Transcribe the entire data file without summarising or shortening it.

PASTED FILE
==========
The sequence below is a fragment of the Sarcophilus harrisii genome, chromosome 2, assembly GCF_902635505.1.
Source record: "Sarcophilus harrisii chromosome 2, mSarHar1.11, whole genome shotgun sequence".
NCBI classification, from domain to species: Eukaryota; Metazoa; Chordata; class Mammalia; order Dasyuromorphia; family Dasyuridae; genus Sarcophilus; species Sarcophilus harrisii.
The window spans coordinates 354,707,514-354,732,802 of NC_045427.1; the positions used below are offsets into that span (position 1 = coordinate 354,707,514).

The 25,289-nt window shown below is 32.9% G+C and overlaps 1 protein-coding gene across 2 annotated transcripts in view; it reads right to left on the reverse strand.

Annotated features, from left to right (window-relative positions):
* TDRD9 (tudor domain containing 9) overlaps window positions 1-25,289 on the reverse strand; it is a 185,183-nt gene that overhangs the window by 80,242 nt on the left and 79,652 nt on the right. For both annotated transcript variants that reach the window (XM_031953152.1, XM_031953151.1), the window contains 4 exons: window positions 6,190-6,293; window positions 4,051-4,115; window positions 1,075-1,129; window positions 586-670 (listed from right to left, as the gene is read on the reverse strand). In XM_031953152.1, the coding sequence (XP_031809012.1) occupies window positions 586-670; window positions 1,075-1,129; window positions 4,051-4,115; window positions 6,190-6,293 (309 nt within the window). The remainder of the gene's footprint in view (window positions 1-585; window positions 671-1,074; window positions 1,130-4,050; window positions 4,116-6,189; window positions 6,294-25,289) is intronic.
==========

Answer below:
The sequence below is a fragment of the Sarcophilus harrisii genome, chromosome 2, assembly GCF_902635505.1.
Source record: "Sarcophilus harrisii chromosome 2, mSarHar1.11, whole genome shotgun sequence".
NCBI classification, from domain to species: Eukaryota; Metazoa; Chordata; class Mammalia; order Dasyuromorphia; family Dasyuridae; genus Sarcophilus; species Sarcophilus harrisii.
The window spans coordinates 354,707,514-354,732,802 of NC_045427.1; the positions used below are offsets into that span (position 1 = coordinate 354,707,514).

The 25,289-nt window shown below is 32.9% G+C and overlaps 1 protein-coding gene across 2 annotated transcripts in view; it reads right to left on the reverse strand.

Annotated features, from left to right (window-relative positions):
* TDRD9 (tudor domain containing 9) overlaps window positions 1-25,289 on the reverse strand; it is a 185,183-nt gene that overhangs the window by 80,242 nt on the left and 79,652 nt on the right. For both annotated transcript variants that reach the window (XM_031953152.1, XM_031953151.1), the window contains 4 exons: window positions 6,190-6,293; window positions 4,051-4,115; window positions 1,075-1,129; window positions 586-670 (listed from right to left, as the gene is read on the reverse strand). In XM_031953152.1, the coding sequence (XP_031809012.1) occupies window positions 586-670; window positions 1,075-1,129; window positions 4,051-4,115; window positions 6,190-6,293 (309 nt within the window). The remainder of the gene's footprint in view (window positions 1-585; window positions 671-1,074; window positions 1,130-4,050; window positions 4,116-6,189; window positions 6,294-25,289) is intronic.